It is the time of year when every NFL fans wants to believe their team has good things in store for the season ahead. That is particularly true of Detroit Lions fans who had to endure a terribly disappointing 4-12 season following a ten-win season and a playoff appearance.
The Lions have done a good job adding talent at critical areas but there is more than good old fashioned optimism that says the Lions are primed for a bounce-back year. In fact, there are two metrics that say the 2012 Lions’ 4-12 season was an artificially low result.
The net difference between points scored and points allowed has been shown to be the best predictor of team success. If you want to know the particulars you can read up on Pro-Football-Reference but the basic premise is that an expected win value can be calculated based on how many points a team gives up and how many they score based on historical data.
Cold Hard Football Facts tracks correlation between winning percentage and five different independent variables. After all the wheel turning CHFF lists the Lions as the second biggest underachiever checking in with 2.08 wins less than expected. In other words, while the Lions won just four games, they performed like a team expected to win six games.
That doesn’t make the 2012 any less painful, but it does suggest their foundation heading into 2013 isn’t as bad as it might look according to the standings.
In yesterday’s ‘Scanning the Savanna’ I linked to a good article by The National Football Post’s Joe Fortenbaugh in which he recounted his experience working under current Cleveland Browns general manager Mike Lombardi. One of the things he learned from Lombardi was the target of 50 combined completions and rushing attempts. He notes the link between hitting (or getting close to) that magic number and team success.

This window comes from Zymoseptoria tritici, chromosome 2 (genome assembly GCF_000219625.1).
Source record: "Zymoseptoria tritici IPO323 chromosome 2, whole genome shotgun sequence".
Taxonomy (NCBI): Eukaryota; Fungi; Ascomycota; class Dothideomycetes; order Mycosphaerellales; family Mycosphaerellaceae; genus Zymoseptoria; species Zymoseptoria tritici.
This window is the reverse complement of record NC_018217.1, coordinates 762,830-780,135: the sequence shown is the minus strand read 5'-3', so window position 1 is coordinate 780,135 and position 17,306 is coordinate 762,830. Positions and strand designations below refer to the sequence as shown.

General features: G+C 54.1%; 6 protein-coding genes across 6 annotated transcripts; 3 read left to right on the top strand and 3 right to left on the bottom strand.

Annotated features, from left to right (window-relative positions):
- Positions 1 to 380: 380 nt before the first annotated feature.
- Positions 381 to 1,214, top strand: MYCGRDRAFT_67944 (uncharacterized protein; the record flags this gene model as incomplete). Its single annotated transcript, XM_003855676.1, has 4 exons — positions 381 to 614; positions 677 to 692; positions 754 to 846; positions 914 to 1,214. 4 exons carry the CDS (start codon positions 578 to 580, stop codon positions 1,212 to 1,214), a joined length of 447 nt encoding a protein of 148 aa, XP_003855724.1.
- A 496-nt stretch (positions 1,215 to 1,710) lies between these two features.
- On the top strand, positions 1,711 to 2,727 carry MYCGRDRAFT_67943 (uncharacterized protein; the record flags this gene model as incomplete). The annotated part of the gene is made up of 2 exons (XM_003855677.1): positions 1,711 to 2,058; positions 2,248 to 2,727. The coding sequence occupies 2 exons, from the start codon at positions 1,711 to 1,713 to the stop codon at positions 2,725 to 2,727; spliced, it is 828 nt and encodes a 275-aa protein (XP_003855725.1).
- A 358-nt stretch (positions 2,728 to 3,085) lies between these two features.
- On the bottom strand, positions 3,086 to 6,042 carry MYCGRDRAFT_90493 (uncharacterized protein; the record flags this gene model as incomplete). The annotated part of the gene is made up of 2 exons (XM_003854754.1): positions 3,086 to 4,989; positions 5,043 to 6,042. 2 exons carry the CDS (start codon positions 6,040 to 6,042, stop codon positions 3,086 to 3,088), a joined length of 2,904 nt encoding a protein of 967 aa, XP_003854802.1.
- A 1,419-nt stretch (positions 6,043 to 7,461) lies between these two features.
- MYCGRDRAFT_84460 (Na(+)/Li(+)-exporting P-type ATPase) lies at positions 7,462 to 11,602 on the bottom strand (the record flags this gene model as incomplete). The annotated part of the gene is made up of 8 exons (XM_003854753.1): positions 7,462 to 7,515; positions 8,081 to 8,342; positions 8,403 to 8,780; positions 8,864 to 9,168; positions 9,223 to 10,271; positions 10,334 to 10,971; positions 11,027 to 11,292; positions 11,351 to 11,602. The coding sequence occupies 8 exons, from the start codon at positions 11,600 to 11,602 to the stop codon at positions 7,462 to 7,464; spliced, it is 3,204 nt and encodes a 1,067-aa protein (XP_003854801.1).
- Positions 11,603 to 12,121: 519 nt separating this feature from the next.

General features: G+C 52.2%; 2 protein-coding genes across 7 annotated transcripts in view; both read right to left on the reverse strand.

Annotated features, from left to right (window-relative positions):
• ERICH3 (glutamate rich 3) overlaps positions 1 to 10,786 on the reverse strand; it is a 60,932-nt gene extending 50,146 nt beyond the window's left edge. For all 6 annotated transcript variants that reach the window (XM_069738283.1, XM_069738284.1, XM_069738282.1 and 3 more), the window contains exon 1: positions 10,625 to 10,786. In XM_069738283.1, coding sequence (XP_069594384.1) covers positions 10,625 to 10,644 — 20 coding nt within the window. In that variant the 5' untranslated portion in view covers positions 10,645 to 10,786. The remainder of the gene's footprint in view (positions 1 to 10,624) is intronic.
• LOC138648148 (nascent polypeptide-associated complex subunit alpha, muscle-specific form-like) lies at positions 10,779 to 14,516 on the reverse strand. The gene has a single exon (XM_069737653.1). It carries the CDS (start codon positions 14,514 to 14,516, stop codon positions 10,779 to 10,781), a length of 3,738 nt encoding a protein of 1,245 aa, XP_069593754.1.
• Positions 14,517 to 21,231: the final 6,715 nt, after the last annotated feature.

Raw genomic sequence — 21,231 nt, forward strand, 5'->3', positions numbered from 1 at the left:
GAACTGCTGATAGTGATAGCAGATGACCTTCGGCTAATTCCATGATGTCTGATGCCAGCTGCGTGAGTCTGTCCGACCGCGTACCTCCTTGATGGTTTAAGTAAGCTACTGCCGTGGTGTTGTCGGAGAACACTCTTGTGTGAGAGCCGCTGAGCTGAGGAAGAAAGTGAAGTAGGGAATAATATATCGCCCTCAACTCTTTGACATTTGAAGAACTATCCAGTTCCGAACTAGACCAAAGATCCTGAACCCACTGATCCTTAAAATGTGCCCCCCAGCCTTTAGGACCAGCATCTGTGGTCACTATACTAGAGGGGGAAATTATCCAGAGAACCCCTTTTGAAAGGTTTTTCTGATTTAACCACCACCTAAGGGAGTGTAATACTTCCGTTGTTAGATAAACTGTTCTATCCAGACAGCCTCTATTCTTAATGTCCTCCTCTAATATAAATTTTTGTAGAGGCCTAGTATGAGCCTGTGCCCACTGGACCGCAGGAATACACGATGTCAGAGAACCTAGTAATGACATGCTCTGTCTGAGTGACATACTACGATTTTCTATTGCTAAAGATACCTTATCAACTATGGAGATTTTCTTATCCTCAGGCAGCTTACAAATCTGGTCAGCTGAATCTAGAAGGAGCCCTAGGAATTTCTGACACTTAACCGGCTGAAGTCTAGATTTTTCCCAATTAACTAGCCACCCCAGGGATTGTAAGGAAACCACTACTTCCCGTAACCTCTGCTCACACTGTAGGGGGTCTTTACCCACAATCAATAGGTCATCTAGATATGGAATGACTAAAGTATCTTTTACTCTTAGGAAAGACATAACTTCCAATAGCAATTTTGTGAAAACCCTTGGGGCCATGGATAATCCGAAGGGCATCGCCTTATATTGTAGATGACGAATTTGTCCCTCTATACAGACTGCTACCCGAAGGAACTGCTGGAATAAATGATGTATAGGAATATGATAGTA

Fortenbaugh did the work of compiling the data for the 2012 season and the Lions were one of just seven teams to meet or exceed 50 combined completions and rushing attempts. Fortenbaugh took a look at the top ten for combined completions and rushing attempts per game and that group’s winning percentage checks in at .631. Conversely, the bottom ten teams for combined completions and rushing attempts had a combined winning percentage of just .387.
The Lions find themselves in the “right” group but their 4-12 record makes them a severe outlier. Outliers have a tendency to not hang around so we have to ask ourselves what is more likely to change, the Lions’ record or their combined number of completions and rushing attempts?
If you belive the Lions are going to mostly do what they have done in the past offensively, you’re left with the record changing for the better.
Is all this a guarantee of success in 2013? Of course not, but don’t sleep on this team just because the win total took a steep step back last season.
Topics: Detroit Lions